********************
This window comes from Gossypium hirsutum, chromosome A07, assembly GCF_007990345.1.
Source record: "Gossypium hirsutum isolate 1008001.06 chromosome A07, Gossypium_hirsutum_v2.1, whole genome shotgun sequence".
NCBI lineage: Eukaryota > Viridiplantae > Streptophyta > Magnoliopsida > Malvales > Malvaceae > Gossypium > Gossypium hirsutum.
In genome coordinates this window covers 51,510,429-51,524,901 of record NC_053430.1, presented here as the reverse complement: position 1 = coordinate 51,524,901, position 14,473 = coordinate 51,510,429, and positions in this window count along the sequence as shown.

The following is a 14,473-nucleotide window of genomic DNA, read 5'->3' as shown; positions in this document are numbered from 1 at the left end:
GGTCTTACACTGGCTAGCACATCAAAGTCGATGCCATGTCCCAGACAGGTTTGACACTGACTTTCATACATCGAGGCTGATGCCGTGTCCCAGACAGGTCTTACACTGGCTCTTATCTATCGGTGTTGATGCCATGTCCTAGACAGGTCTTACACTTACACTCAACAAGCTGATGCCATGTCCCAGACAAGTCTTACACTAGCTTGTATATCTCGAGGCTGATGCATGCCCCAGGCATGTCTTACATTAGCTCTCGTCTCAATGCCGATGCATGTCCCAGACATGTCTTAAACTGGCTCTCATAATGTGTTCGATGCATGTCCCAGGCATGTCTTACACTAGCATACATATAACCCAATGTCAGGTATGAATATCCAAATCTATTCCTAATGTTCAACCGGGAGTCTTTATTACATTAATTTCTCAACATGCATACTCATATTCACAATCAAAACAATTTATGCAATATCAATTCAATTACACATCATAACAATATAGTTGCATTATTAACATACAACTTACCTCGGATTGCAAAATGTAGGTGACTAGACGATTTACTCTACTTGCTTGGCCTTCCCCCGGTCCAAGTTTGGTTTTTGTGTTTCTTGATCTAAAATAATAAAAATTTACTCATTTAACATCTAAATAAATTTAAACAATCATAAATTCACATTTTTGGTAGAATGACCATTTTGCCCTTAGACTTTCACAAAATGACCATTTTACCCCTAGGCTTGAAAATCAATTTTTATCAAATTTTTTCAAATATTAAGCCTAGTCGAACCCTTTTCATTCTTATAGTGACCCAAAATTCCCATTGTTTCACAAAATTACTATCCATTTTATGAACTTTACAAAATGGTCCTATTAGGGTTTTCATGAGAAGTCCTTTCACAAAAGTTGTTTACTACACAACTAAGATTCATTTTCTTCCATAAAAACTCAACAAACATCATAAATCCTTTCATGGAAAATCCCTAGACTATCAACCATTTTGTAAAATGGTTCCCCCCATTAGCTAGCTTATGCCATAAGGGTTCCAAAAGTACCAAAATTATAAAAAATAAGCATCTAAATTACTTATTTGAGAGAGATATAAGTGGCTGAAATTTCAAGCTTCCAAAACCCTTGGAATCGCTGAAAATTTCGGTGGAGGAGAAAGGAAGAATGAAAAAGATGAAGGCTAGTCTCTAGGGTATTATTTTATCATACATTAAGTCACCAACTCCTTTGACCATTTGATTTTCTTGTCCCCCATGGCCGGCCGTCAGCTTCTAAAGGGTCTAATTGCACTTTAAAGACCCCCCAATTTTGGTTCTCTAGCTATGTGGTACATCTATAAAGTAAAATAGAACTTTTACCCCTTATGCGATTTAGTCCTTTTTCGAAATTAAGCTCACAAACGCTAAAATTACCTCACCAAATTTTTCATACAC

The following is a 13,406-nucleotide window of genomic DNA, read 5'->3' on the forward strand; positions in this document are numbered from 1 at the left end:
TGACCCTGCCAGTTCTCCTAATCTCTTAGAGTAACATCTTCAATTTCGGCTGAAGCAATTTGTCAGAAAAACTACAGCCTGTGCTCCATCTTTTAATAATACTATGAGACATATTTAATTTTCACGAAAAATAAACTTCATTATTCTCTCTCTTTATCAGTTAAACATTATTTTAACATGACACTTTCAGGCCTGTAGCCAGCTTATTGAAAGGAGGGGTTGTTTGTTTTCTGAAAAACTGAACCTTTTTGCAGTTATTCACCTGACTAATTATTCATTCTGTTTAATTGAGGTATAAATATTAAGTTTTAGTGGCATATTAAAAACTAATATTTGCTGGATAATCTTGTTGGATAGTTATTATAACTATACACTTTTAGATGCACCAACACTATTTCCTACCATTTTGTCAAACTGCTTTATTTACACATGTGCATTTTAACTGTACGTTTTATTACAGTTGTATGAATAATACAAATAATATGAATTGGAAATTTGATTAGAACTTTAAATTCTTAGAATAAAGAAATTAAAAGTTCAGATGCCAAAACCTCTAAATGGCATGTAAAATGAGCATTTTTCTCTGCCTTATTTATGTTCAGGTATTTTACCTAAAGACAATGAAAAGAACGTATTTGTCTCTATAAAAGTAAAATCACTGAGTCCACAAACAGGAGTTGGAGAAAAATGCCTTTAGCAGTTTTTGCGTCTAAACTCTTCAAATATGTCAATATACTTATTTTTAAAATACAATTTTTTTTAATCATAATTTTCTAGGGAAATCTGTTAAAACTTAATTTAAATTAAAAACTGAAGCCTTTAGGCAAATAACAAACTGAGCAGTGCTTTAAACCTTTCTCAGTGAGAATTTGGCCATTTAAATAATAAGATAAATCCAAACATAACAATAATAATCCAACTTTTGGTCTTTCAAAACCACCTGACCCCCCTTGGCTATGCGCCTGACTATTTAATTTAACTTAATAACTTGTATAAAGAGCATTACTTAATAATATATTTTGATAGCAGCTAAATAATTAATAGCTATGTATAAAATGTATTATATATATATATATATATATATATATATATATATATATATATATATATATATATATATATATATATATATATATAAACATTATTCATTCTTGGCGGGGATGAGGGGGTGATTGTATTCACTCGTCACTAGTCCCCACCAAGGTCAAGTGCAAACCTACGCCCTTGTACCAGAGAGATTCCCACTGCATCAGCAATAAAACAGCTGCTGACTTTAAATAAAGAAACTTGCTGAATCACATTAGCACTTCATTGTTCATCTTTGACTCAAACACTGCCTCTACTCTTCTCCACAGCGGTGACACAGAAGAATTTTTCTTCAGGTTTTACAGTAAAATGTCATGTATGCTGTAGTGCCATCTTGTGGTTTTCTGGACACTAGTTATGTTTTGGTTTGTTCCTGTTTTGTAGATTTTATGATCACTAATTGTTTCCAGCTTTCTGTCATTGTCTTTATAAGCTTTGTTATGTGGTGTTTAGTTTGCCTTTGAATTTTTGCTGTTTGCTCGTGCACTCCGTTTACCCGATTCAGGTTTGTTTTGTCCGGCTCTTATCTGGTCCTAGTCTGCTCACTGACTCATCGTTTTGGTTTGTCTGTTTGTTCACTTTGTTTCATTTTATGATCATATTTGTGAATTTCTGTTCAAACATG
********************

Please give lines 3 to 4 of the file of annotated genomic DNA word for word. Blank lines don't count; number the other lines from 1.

NCBI lineage: Eukaryota > Viridiplantae > Streptophyta > Magnoliopsida > Malvales > Malvaceae > Gossypium > Gossypium hirsutum.
In genome coordinates this window covers 51,510,429-51,524,901 of record NC_053430.1, presented here as the reverse complement: position 1 = coordinate 51,524,901, position 14,473 = coordinate 51,510,429, and positions in this window count along the sequence as shown.